Credit Suisse Group AG has agreed to pay about $475 million to US and UK authorities, including nearly $100 million to the Securities and Exchange Commission, in a scheme involving two bond issues and a syndicated loan that obtained cash on behalf of state-owned firms in Mozambique. 

According to the SEC orders, the proceeds from these transactions totaled more than $1 billion, which were used to fund a concealed debt scheme, pay bribes to now-indicted former Credit Suisse investment bankers and their middlemen, and bribe corrupt Mozambique government officials. According to the SEC’s ruling, Credit Suisse’s offering documents, which were developed and distributed to investors, concealed the underlying corruption and falsely said that the revenues would be used to boost Mozambique’s tuna fishing industry. Credit Suisse failed to disclose the entire magnitude and nature of Mozambique’s debt, as well as the risk of default associated with these transactions. 

The SEC’s order also finds that the scheme resulted from Credit Suisse’s deficient internal accounting controls, failing to address significant and known risks concerning bribery adequately. 

When it comes to cross-border securities law violations, the SEC will continue to work collaboratively with overseas law enforcement and regulatory agencies to fulfill its Enforcement mission,” said Gurbir S. Grewal, Director of the SEC’s Division of Enforcement. “Our action against Credit Suisse today is yet another example of our close and successful coordination with counterparts in Europe and Asia.”   

Credit Suisse provided investors with incomplete and misleading disclosures despite being uniquely positioned to understand the full extent of Mozambique’s mounting debt and serious risk of default based on its prior lending arrangements,” said Anita B. Bandy, Associate Director of the SEC’s Division of Enforcement. “The massive offering fraud was also a consequence of the bank’s significant lapses in internal accounting controls and repeated failure to respond to corruption risks.”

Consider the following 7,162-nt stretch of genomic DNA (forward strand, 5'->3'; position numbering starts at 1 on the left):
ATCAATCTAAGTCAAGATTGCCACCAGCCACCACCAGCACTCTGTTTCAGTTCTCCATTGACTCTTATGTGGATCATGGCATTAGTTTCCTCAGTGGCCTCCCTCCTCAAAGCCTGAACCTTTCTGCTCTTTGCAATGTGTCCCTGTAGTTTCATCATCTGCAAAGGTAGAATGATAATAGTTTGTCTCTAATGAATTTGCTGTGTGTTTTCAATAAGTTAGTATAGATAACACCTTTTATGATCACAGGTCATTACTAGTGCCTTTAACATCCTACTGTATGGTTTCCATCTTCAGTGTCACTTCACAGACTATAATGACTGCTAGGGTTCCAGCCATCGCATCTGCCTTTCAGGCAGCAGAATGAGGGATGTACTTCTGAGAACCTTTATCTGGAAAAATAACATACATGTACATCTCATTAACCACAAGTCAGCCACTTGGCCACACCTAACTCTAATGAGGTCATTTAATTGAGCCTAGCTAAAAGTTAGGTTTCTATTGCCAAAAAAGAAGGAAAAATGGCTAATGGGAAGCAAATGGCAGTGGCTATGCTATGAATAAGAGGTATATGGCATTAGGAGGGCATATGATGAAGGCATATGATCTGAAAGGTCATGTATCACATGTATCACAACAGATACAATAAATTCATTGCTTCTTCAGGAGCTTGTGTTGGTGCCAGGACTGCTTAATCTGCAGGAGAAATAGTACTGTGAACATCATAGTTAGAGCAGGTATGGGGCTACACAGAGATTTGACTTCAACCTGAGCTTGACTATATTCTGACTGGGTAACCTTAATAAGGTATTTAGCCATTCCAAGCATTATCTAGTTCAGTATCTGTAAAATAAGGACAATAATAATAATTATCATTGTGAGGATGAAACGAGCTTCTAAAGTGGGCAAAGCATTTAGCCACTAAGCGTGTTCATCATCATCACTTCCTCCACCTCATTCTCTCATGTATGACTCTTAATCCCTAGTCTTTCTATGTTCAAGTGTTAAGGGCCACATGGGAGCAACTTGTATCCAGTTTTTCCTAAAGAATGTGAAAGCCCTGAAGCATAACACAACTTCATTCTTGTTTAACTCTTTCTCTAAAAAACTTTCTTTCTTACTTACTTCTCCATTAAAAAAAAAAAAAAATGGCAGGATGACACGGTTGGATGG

Separately, a London-based affiliate of Russian bank VTB agreed to pay more than $6 million to settle SEC allegations stemming from its role in deceiving investors in a second 2016 bond offering. According to the SEC decision, the second offering, as structured by VTB Capital and Credit Suisse, permitted investors to exchange their notes from an earlier bond offering for new sovereign bonds issued directly by the government of Mozambique. However, the SEC determined that the offering papers distributed and marketed by Credit Suisse and VTB Capital failed to disclose the true nature of Mozambique’s debt and the high risk of bond failure. 

The SEC’s ruling against Credit Suisse alleges that it violated antifraud provisions of the federal securities laws, as well as internal accounting controls and books and records regulations. Credit Suisse agreed to pay the SEC disgorgement and interest totaling more than $34 million, as well as a $65 million penalty. The United States Department of Justice imposed a $247 million criminal fine as part of coordinated resolutions, with Credit Suisse paying $175 million after crediting, and Credit Suisse also agreed to pay more than $200 million in a penalty as part of a settled action with the United Kingdom’s Financial Conduct Authority. 

 VTB Capital consented to an SEC order finding that it violated negligence-based antifraud provisions of the federal securities laws. Without admitting or denying the findings, VTB Capital agreed to pay over $2.4 million in disgorgement and interest along with a $4 million penalty.